Pick any topic on Wikipedia (philosophy and the sciences suit me fine) and follow the "see also" links at the bottom (something I predicted in the early 1980s), and you'll find all kinds of good brainfood.  

      As with everything else, it all depends on where you look.

      "Minus two votes for the Democrat" equals "plus one vote for the Republican." Arithmetic doesn't care about your feelings.

      by G2geek on Tue May 29, 2012 at 11:56:46 AM PDT

      [ Parent ]

      •  I click links (3+ / 0-)
        Recommended by:
        The Geogre, G2geek, ozsea1

        and I hate too many pictures unless it is identify the bug, bird, tree leaf variety.

        But I am always amazed at people who show up at a forum or blog site and ask, how do I find 'X'.   If google/yahoo, etc. got you to a forum, it can get you to the rest of the information sites as well.   People can be very lazy intellectually.  Me included.

      •  Encyclopedic v lexical (4+ / 0-)
        Recommended by:
        G2geek, ybruti, Susan from 29, ozsea1

        There is an old distinction found in Umberto Eco's Opera Aperta on the difference between lexical and encyclopedic information. The one is delimiting, and the other is inclusive. Lexical information attempts to distinguish one meaning from a vast array, while encyclopedic knowledge attempts to contextualize an already known piece of information in all possible contexts.

        The early HTML offered such a possibility, and it was frightening what it was going to do. Of course it didn't last very long, but it's still out there. The dream was for real HTML editions. A very serious HTML Moby Dick, for example, would have links to all the scholarly articles that discuss the various elements, as well as original materials Melville used, as well as supplemental texts on the age, as well as historical context, as well as biographical material, as well as contemporary reactions, and this would be for every line of the text.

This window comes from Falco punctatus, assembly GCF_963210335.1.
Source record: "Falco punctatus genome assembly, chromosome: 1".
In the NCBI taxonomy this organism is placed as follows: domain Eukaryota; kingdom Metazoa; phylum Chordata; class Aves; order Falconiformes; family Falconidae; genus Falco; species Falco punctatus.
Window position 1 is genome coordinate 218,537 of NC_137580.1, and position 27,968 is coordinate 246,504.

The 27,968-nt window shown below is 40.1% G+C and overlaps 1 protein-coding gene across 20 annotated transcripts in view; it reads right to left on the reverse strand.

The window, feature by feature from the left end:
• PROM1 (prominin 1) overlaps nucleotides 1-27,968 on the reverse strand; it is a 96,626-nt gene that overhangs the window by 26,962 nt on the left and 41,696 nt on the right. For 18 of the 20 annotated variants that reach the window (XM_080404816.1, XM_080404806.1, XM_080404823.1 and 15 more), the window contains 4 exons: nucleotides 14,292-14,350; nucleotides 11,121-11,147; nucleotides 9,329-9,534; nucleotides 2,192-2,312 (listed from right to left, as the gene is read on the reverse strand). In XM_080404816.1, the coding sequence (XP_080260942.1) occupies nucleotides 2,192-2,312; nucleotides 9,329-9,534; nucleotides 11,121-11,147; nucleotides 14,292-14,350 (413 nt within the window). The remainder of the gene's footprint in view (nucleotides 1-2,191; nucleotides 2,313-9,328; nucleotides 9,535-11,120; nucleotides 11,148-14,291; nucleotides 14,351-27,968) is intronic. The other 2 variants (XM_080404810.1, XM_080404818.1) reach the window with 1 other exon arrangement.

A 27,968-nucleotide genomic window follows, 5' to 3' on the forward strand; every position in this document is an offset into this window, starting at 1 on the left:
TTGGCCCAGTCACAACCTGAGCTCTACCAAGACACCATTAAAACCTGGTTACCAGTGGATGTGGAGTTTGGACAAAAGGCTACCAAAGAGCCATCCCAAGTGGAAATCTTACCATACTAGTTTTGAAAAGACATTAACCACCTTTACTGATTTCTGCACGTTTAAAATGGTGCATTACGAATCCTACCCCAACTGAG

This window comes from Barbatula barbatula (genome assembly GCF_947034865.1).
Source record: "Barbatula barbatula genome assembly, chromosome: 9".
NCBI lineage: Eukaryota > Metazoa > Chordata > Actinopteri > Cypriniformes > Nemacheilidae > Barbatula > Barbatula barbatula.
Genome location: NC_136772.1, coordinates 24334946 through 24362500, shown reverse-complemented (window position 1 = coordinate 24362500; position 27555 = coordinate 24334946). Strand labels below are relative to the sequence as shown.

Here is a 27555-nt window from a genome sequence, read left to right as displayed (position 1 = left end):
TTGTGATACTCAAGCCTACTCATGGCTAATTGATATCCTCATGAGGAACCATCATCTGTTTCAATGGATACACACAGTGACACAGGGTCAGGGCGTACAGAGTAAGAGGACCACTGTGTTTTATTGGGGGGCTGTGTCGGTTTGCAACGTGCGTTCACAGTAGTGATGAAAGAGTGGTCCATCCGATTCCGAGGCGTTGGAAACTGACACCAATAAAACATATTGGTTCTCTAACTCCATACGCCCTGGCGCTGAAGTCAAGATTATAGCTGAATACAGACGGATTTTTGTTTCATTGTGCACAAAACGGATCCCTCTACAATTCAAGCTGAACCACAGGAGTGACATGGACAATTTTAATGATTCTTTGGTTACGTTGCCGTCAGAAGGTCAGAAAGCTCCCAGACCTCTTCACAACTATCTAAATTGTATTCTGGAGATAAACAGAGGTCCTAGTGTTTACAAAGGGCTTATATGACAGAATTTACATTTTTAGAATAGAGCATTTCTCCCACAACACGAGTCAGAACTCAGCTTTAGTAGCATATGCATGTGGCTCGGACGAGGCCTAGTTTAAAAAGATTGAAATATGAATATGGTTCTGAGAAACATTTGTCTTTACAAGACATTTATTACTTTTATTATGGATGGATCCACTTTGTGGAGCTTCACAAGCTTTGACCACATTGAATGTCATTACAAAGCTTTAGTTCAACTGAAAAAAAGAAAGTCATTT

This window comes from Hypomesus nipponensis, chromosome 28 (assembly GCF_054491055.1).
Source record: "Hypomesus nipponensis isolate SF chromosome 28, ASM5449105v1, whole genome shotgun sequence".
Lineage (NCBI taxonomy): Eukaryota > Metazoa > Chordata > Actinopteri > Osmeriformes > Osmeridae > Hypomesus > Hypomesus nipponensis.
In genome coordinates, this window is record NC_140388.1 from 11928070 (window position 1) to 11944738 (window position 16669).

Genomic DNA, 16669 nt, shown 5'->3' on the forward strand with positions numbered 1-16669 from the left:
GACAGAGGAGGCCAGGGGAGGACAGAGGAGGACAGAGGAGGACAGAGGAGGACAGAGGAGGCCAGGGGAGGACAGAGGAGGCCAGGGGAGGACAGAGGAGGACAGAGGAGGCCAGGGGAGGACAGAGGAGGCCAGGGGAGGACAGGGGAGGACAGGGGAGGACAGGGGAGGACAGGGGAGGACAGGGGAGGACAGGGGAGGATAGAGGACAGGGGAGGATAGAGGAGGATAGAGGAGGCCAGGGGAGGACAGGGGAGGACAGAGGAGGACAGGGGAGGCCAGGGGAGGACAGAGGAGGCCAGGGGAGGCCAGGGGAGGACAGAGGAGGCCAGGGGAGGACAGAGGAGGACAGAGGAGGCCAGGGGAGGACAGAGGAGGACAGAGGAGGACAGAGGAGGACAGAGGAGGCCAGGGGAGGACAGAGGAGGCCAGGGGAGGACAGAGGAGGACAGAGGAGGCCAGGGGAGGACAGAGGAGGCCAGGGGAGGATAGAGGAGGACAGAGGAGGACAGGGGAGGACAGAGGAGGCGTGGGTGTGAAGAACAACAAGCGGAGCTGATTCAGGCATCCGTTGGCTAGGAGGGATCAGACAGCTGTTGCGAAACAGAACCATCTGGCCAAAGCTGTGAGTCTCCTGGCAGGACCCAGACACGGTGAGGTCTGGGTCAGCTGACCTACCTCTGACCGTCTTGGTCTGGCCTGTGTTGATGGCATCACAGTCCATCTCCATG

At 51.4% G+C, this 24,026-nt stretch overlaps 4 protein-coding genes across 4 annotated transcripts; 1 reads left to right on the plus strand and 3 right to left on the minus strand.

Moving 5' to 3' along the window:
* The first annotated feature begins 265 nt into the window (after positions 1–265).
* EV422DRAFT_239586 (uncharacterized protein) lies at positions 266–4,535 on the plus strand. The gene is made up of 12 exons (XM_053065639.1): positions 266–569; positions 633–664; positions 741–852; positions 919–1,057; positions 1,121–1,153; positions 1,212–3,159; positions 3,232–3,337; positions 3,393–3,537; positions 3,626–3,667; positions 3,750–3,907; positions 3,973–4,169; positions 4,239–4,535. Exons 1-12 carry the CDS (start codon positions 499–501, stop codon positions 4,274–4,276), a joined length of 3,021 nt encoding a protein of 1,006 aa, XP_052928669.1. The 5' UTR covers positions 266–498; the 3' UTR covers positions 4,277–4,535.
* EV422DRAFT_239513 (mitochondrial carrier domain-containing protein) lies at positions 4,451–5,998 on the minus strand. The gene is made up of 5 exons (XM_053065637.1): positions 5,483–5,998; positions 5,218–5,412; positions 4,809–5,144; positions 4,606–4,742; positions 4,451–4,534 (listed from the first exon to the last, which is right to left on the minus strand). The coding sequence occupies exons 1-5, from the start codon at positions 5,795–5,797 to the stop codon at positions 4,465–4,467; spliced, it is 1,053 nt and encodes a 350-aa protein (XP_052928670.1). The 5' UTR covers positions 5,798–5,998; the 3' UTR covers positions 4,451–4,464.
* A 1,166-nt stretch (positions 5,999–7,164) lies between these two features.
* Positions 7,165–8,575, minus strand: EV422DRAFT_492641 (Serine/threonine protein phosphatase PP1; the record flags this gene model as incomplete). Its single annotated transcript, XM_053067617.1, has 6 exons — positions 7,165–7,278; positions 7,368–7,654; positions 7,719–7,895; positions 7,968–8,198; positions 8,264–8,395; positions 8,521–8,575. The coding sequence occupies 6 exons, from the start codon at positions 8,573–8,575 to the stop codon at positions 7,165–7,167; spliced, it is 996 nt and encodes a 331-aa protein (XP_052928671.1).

Every reductio ad absurdum will seem like a good idea to some fool or another.

        by The Geogre on Tue May 29, 2012 at 01:07:00 PM PDT

        [ Parent ]

        •  though one should be careful about.... (3+ / 0-)
          Recommended by:
          nickrud, ozsea1, ChocolateChris

          ... over-linking, because that just creates another overload.

          The way I intended "See Also" in the early 80s, texts would have footnotes or end-notes, and those would be links.  Except the mouse hadn't been invented yet, so they would be numbered, and you'd press a key and enter the number to go to the linked item.  The numbers on the pages for the footnotes would be something like "speed dial" numbers that stood in for the actual index numbers (like telephone numbers or Dewey Decimal numbers) of the items.

          So you might see something like this:

          "... thereby demonstrating the dualistic nature of photons via the two-slit experiment (1)..." and at the bottom of the page, (1) would include a brief note about what was linked e.g. "See also Two-slit experiment"  So you'd press a key and then the number 1, which would call up the speed-dial embedded in the page, and that would bring up the "linked" item.  And there would be a horizontal row of numbers at the bottom of the screen whereby you could have more than one "thing" available at once by typing another key followed by the one-digit number of the relevant page or document (much as we think of "tabs" today).  You could also get at those with the left and right cursor keys.  The idea was to create the equivalent of having multiple books open to whatever pages, and go back and forth between the books.